“The EU will ban many single-use plastic products, such as cutlery, plates and straws, from 2021. However, this ban doesn’t include one of the leading sources of plastic waste that pollutes our public spaces worldwide: the cigarette butt. The exclusion of filters from the plastics directive seems like a missed opportunity.”

Source: The Mirror, 1 December 2019

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US: Study suggests vapor does not weaken the immune system in the same way as cigarette smoke

E-cigarettes may be less harmful to your immune system than traditional ones, a new study on mice suggests. While cigarettes are known to leave smokers more vulnerable to infections, vaping does not appear to have the same impact on pneumonia risks.

Researchers from the University of Louisiana infected mice with a strain of Streptococcus pneumoniae that is responsible for most cases of pneumonia acquired outside of a hospital. The mice were split into four groups, which were then exposed to either strawberry-flavoured e-cigarette vapor with nicotine, the same vapor containing no nicotine, cigarette smoke, and nothing. They found that e-cigarette vapor had no impact on the germs’ ability to cause infections.

Study author Dr Kulkarni said: “Interestingly, neither nicotine containing nor nicotine free e-cigarette vapor altered the ability of pneumococci to cause lung infection in a mouse model of infection. Our work is part of a long series of observations coming from a number of research labs trying to define what effects e-cigarette vapor exposure may have on human health, and to differentiate between the effects of flavouring chemicals and nicotine.”

Source: Daily Mail, 3 December 2019

See also:
Applied and environmental microbiology: E-cigarette vapor exposure alters Streptococcus pneumoniae transcriptome in a nicotine-dependent manner without affecting pneumococcal virulence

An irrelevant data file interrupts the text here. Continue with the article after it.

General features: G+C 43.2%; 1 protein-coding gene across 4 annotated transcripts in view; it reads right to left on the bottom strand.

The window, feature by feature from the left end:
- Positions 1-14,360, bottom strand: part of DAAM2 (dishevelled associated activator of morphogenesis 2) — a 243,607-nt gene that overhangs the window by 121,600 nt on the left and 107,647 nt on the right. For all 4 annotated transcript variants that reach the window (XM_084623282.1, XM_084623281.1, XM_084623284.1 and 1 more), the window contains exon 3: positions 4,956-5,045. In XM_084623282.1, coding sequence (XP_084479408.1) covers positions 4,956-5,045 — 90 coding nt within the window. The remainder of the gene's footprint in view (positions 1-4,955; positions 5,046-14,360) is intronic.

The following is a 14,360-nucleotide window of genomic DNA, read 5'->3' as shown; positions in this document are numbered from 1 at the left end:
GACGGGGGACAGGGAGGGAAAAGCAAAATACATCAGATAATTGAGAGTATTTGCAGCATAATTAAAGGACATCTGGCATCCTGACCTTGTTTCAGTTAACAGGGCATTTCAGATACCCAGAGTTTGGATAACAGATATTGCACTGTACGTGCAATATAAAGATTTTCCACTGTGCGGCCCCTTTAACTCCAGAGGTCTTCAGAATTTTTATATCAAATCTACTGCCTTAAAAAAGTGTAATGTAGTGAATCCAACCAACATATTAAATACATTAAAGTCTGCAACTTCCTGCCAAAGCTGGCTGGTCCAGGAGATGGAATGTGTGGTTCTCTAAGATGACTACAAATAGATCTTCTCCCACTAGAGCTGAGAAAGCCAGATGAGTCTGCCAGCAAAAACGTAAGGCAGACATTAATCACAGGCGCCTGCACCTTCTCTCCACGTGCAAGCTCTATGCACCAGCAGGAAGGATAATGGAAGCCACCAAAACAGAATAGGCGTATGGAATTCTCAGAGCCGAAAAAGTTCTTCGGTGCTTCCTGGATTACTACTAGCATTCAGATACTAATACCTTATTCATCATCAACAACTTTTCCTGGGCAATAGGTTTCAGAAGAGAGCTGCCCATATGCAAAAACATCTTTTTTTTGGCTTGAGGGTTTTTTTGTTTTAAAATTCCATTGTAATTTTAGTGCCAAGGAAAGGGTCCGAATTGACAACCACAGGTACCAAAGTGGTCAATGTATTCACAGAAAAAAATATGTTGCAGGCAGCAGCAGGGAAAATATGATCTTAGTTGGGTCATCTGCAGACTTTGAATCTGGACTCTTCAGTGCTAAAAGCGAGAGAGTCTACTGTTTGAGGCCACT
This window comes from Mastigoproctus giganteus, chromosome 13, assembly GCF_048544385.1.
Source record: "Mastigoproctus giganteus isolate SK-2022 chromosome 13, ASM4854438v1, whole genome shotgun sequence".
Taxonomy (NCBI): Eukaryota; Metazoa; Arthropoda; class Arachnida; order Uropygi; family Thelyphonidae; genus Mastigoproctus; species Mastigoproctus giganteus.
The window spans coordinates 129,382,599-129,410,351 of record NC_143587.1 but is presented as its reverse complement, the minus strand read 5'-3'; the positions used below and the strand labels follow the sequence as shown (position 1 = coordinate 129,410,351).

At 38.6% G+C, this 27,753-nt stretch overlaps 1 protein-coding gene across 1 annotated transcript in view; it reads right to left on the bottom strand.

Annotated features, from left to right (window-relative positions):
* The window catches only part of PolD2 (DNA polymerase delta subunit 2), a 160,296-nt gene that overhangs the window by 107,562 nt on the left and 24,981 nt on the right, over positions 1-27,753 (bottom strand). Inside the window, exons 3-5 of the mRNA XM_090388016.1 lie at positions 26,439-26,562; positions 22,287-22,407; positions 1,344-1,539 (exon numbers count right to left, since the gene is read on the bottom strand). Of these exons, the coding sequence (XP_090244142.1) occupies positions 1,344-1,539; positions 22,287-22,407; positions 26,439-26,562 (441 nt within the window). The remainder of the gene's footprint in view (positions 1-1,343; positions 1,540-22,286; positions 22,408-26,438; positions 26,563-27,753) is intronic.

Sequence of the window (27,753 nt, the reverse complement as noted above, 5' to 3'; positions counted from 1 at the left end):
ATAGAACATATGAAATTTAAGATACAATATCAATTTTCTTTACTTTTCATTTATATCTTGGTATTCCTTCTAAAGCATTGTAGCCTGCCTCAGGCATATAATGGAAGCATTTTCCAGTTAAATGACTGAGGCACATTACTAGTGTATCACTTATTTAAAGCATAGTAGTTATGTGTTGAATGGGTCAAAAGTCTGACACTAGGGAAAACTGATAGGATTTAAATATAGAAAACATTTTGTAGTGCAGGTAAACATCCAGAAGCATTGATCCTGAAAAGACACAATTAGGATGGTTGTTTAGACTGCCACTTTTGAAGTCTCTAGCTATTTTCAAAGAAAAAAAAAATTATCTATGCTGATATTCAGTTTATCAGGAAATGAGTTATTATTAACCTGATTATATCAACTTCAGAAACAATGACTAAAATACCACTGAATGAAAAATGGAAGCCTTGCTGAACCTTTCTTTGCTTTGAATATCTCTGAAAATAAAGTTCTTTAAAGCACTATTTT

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Could life insurance go up in smoke for some vapers?

Global reinsurers are stepping up their warnings to life insurance providers about the potential risks of vaping, putting pressure on underwriters to charge certain vapers higher rates than smokers, or even exclude them altogether. Reinsurers insure insurance providers, and often have large research arms which help their clients by modelling risk and providing advice.

US authorities said last month that there had been 47 deaths this year from a lung illness tied to vaping the psychoactive component in cannabis, tetrahydrocannabinol (THC). The health concerns about vaping have grown despite evidence showing e-cigarettes help smokers to quit, and have led to bans in some countries including India and Brazil.

Most insurers have long treated smokers and vapers the same, meaning they can pay close to double the premiums of non-smokers or non-vapers. But three major reinsurers have provided updated advice on vaping in the past three months, warning insurers to be cautious about insuring younger vapers and to exclude individuals who use vaping products considered by US authorities likely to cause lung issues – namely, those containing THC, which is legal in some US states.

Vaping in Britain and elsewhere in Europe is more heavily regulated than in the United States. Vapes containing THC are banned in Britain, and Public Health England says vaping is around 95% less harmful than smoking.

Source: British Asia News, 2 December 2019

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ASH Daily News is a digest of published news on smoking-related topics. ASH is not responsible for the content of external websites. ASH does not necessarily endorse the material contained in this bulletin.